Saturday, May 16, 2015

Anything Could Happen, by Will Walton

Everyone thinks Matt Gooby is gay, simply because he has two Dads.  But that's stupid, thinks his best friend Tretch, there's no one that Matt is gay!  How does Tretch know this with such certainty?  Well, because Tretch is gay and he has an unrequited crush on Matt.  As much as Tretch likes Matt, he's just as terrified to tell him so.  Instead, he suffers through helping Matt find a girlfriend and even going on a double date with a girl of his own to maintain the illusion of just being friends.

There's a lot more to the story (a dying grandfather, a bully, finding the journals of a dead great uncle, and the whole process of Tretch coming out) but it's in such a non-linear fashion that you spend much of the book trying to figure out how it's all going to come together.  That it actually does come together is testimony to Walton's skill as a writer in this strong debut.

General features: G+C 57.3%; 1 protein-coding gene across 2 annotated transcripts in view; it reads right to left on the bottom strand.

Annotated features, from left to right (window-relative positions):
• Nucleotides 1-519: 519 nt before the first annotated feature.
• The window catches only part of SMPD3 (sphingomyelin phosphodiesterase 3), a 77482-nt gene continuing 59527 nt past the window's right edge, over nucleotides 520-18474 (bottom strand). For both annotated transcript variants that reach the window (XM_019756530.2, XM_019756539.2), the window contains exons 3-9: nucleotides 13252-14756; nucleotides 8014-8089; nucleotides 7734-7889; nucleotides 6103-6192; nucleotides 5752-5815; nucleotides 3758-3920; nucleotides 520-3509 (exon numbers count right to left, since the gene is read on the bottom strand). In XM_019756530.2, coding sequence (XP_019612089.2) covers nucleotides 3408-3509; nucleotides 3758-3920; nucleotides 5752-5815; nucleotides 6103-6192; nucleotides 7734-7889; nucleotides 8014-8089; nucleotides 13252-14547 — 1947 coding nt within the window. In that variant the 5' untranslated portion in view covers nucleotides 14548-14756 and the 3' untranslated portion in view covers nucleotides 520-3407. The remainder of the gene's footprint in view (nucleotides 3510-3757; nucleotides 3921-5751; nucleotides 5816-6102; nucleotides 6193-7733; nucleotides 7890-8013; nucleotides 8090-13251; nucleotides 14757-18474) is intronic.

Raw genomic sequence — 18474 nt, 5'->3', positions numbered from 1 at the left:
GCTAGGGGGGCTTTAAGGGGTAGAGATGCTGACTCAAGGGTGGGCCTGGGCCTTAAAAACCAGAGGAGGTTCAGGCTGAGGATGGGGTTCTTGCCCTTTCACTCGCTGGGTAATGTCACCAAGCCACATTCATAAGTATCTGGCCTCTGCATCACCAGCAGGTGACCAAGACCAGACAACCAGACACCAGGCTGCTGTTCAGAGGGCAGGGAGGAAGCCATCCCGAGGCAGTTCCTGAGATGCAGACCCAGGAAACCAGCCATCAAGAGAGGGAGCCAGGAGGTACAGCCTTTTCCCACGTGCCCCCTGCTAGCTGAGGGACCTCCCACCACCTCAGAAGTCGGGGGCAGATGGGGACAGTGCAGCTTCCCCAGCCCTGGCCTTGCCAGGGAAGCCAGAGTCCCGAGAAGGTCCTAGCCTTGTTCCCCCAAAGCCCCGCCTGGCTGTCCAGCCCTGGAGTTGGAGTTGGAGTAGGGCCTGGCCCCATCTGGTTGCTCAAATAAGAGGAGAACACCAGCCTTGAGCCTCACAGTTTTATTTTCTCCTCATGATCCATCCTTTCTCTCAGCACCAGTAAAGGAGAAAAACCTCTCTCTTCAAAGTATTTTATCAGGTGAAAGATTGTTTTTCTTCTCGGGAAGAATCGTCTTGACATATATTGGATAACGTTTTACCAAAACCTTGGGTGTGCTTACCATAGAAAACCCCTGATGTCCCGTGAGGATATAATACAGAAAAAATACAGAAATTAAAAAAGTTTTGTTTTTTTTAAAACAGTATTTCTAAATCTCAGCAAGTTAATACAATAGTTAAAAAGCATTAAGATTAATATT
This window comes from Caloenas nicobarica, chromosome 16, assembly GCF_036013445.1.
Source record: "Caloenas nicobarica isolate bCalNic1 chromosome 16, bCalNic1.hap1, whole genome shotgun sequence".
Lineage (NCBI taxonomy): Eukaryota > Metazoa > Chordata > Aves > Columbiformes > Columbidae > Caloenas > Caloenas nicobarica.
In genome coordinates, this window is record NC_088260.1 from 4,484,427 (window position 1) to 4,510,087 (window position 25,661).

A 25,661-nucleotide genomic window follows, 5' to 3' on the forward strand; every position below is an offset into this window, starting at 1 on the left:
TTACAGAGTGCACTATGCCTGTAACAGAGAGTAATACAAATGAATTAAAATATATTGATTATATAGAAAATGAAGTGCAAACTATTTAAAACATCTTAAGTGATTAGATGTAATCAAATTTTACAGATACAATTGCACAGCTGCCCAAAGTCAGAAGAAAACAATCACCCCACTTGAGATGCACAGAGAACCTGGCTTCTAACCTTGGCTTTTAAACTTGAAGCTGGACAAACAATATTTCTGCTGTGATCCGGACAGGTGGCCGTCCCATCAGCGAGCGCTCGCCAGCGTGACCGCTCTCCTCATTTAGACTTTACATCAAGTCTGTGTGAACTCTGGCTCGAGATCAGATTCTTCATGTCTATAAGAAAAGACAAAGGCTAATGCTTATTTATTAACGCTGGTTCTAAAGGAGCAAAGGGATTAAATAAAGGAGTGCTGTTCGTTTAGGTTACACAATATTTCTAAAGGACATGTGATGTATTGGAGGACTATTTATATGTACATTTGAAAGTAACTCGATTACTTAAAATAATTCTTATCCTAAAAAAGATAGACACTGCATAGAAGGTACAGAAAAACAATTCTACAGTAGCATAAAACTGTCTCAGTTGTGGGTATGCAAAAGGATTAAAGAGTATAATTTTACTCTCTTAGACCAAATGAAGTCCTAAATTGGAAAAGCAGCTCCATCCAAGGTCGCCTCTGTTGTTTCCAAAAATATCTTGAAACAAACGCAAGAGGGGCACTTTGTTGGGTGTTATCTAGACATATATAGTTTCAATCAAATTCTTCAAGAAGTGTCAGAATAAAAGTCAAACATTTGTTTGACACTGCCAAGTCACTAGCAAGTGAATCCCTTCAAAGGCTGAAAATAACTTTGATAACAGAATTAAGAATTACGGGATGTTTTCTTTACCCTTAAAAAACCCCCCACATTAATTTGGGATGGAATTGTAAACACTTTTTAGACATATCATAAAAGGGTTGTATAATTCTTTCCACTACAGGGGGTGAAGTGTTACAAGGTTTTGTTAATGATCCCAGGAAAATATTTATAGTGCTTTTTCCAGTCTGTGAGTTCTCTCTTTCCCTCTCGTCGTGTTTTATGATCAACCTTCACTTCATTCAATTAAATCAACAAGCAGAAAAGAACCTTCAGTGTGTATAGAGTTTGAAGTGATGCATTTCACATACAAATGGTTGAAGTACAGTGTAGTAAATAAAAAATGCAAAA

As a LGBT book, this novel cleaves an interesting middle ground.  Some books (and I have in mind David Levithan's in particular) make a big deal of showing just how gay they can be to prove that they are not a "straight" book.  Other authors tend to bury the sexuality altogether in a literary attempt to say "see, we're just like you!"  But this one falls between these positions, telling us not only a coming-out story that is unequivocal about Tretch's sexuality and the complicated nature of his feeling for his best friend (the getting-caught-in-the-laundryroom scene is particularly memorable!) but also a coming-of-age story that is universal to all young people.  Thus showing that, for Walton, sexual identity is important but not all-defining.

[Disclaimer:  I received a copy of the book from the publisher in exchange for my unbiased review.  After I complete this review, I am donating the book to my local public library.  This book is scheduled for release on May 25th.]

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